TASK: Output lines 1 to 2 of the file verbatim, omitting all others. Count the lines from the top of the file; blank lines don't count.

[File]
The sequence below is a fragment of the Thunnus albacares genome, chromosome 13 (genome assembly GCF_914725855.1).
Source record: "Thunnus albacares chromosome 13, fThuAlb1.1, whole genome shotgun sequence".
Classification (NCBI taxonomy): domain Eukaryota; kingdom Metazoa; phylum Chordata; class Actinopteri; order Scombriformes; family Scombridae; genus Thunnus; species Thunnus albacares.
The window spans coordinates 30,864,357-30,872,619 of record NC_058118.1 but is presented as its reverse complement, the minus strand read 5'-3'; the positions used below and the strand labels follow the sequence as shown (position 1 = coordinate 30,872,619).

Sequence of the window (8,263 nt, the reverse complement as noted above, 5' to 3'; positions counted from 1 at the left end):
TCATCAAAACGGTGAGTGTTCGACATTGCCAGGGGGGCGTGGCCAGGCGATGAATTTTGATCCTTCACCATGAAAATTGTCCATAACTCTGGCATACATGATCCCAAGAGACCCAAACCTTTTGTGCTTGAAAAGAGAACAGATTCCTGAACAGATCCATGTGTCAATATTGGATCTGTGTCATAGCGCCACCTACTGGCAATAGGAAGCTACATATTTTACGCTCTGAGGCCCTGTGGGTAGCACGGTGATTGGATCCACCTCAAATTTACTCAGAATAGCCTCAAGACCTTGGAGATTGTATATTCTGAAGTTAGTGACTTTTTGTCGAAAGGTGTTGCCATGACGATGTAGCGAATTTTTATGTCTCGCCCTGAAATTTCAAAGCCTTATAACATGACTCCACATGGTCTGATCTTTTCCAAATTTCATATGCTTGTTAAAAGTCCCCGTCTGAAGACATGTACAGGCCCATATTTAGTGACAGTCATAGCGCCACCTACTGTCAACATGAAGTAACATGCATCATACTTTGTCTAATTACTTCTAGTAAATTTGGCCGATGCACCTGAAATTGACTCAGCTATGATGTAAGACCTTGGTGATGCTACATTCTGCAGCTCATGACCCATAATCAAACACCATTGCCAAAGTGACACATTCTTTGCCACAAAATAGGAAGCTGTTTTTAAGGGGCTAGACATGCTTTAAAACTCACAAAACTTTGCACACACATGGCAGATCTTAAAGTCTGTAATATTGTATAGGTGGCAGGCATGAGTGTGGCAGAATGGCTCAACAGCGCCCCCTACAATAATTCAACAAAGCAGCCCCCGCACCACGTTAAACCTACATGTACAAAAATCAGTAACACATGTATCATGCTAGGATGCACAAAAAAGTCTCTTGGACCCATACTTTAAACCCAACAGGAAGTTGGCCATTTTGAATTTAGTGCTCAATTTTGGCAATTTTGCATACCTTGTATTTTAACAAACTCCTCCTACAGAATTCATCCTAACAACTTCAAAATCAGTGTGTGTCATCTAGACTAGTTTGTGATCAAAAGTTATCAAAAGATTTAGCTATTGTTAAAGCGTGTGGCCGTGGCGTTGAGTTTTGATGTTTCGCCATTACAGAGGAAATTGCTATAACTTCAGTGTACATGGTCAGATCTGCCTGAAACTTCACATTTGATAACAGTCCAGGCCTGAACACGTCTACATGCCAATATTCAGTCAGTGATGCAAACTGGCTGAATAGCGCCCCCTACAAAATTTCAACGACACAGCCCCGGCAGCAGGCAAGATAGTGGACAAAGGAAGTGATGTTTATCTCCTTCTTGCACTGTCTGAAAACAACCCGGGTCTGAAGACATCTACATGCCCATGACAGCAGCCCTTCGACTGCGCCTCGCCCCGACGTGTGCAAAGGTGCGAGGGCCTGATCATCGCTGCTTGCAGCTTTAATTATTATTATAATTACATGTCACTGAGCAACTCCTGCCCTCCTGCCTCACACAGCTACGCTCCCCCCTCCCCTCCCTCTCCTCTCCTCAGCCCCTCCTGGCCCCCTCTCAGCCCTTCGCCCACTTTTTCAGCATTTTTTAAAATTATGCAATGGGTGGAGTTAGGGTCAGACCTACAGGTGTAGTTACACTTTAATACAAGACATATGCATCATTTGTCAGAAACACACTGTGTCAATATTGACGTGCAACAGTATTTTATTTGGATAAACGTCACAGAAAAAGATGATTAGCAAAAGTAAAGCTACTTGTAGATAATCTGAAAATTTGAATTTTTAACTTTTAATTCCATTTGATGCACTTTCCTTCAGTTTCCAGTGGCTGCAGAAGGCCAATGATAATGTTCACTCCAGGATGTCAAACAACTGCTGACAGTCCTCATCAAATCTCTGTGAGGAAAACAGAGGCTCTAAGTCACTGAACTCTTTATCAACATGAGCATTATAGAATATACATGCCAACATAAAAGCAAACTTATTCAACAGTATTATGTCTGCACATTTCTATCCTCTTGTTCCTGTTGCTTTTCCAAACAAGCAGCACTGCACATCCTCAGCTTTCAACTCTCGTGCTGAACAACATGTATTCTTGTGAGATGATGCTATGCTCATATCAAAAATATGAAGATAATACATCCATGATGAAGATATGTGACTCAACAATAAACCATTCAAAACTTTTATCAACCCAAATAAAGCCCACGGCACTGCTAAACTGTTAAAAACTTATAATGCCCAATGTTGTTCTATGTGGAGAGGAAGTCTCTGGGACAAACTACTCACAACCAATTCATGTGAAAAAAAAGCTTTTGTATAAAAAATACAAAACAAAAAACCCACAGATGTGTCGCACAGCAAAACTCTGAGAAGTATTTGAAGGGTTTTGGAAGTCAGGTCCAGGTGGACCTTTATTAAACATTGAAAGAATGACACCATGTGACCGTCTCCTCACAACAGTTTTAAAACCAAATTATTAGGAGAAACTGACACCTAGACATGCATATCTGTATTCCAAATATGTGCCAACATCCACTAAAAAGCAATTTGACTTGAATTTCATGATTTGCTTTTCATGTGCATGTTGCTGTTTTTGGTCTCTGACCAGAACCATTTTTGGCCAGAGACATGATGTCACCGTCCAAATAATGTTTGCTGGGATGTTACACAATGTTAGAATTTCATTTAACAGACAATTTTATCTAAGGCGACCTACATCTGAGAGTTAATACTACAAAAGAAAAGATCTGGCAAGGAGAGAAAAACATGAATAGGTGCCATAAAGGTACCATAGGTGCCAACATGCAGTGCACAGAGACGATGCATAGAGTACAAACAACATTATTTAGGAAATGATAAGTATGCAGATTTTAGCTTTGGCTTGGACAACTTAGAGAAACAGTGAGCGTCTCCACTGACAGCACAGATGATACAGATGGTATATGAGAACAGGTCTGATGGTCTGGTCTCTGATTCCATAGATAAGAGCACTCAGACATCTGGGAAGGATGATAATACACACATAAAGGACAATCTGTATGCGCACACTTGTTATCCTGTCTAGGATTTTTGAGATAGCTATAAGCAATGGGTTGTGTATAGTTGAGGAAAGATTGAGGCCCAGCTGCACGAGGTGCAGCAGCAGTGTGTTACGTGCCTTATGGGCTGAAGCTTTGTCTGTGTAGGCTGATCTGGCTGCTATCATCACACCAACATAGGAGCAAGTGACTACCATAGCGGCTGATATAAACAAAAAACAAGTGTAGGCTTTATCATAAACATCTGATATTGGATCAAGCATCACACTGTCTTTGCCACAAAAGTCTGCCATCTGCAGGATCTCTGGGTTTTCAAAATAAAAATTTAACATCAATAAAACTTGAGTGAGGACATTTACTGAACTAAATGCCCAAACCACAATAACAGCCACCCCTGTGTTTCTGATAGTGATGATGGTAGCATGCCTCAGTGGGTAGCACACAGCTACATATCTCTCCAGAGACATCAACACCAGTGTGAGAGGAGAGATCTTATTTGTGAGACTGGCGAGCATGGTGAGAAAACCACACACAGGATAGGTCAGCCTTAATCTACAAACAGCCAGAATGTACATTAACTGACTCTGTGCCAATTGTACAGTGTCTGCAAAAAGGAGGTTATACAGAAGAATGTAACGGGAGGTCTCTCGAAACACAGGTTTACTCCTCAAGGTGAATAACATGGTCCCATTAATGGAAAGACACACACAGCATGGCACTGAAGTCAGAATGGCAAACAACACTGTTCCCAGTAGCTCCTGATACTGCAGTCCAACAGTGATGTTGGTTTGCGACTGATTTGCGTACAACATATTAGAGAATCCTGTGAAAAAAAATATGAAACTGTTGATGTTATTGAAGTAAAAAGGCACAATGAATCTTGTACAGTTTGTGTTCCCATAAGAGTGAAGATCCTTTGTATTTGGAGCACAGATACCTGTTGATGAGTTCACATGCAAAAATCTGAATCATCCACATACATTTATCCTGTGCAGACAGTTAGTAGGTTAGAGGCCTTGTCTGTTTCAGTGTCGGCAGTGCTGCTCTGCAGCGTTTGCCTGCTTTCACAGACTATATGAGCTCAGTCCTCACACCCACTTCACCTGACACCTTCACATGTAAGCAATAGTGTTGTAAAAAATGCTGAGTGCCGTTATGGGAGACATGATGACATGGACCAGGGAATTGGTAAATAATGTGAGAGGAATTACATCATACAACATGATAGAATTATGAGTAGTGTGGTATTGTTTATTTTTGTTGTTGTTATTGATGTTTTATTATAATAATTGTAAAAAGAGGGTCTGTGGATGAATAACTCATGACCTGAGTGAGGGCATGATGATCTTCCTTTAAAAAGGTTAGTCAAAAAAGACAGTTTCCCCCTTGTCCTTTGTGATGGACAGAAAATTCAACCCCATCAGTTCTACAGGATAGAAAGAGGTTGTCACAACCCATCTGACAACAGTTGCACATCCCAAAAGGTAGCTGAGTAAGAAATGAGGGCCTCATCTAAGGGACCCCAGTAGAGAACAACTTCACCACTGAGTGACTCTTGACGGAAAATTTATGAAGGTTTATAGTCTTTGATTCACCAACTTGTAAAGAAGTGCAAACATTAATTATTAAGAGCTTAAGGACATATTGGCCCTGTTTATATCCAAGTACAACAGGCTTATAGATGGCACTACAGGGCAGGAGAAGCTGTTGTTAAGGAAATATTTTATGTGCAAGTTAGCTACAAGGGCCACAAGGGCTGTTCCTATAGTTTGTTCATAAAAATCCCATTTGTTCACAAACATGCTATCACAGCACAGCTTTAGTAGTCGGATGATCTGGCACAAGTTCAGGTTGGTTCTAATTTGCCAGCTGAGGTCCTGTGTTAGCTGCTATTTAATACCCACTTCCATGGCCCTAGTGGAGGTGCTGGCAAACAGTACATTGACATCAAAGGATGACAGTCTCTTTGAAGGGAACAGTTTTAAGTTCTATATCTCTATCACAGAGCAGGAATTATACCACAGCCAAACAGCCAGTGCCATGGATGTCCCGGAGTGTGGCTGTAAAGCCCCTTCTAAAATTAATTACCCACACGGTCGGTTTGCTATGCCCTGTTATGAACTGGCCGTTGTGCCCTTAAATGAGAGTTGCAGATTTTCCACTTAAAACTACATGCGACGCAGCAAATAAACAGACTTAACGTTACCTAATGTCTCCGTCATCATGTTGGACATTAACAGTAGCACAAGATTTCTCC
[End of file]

The sequence below is a fragment of the Thunnus albacares genome, chromosome 13 (genome assembly GCF_914725855.1).
Source record: "Thunnus albacares chromosome 13, fThuAlb1.1, whole genome shotgun sequence".